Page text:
Every year, one of the things that I share is a list of rules for honoring Memorial Day. It’s a way of sharing my perspective on the day, and for helping those who may not have served, or who may not know someone who does, some idea about what the day means for those of us who have. And honestly, some of this is about making sure that I *personally* have a better day.
Because Memorial Day isn’t an easy holiday for a lot of us.
It occurred to me that many of us are spending Memorial Day in a little different space this year. So I felt like I should update the rules for quarantine. I offer the rules as a 12 year veteran of the US Army who completed combat tours in Iraq and Afghanistan. My son leaves in just a few weeks for Air Force basic training. My son-in-law is an active duty Marine at Camp LeJeune. My brother, grandfather, and father-in-law all served. The military has been a family calling.
Now. The rules.
1. Know what Memorial Day is.
Memorial Day is a holiday to honor those members of the military who lost their lives in service. it is not about honoring military service (that’s Veteran’s Day) or those who are currently serving (that’s Armed Forces Day). It is about honoring those among us who have given what Lincoln called the last full measure of devotion, those who made the ultimate sacrifice for their country. Memorial Day is not about BBQs (even at a medically appropriate distance), or sales (even online), or the unofficial start of summer. It is about remembering.
2. Remember that Memorial Day is hard for many of us.
Think about Rule #1 and the meaning of this day. For many of us, today is about the people we lost. About Sam and Kevin and Mike D. Men and women who were family to us. Who ARE our family. Lost and gone forever. Don’t wish me a “happy” Memorial Day. Don’t tell me to “have a great day.” It is a long, hard, painful day full of ghosts and sadness and guilt. And also joy and nostalgia and love. It is complicated for many of us. Respect that.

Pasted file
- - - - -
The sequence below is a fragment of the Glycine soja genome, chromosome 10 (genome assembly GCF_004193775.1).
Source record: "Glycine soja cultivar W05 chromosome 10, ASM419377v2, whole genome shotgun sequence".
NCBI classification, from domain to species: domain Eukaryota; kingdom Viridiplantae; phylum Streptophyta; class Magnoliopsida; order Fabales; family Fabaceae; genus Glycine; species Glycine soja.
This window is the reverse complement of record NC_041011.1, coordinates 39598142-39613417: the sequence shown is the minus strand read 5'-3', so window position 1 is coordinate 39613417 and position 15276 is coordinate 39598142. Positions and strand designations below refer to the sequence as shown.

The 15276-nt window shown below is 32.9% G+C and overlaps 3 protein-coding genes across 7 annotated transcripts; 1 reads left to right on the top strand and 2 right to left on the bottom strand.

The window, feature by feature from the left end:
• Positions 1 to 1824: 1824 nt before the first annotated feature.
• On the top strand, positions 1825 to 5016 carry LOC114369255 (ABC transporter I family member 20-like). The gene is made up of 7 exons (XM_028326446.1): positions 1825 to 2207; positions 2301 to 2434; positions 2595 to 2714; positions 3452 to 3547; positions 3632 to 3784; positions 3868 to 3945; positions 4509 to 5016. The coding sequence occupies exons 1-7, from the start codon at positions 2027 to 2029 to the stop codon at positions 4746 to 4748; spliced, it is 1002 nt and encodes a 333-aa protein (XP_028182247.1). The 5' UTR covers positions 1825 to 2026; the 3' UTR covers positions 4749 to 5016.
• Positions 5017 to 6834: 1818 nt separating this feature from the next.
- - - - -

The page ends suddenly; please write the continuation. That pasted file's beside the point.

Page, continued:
3. Don’t thank us for our service.
Seriously. Not on Memorial Day. That is not the day. There is a time and place for that (hint: Veteran’s Day). See #2. Would you want someone thanking you for being a parent on the anniversary of the death of your child? Exactly. It’s not about that. Not Monday.
4. Do something to directly support vets.
SOCIAL MEDIA POSTS DO NOT SUPPORT VETERANS. Don’t just pay lip service and virtue signal. Do something real to make a difference. Schedule a Zoom coffee and listen to a vet’s stories. Support the work of veterans and veteran owned businesses financially. Give to organizations that are making a real difference for vets (ask in the comments or email / Twitter me if you want ideas). Get to know vets as people. Don’t just say “happy memorial day! smiley emoji” on Facebook and think you’re good. Because you’re not. Do something.
I swear to God if I see a waving flag gif on your Instagram I will block you immediately and delete you from my phone.
5. Know that vets are people first.
We aren’t monolithic. We have different backgrounds and politics and ideas. Not every vet responds the same way to every situation. Acknowledge that our service helps describe us — it does not solely define us.
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Be well all. And have a meaningful Memorial Day.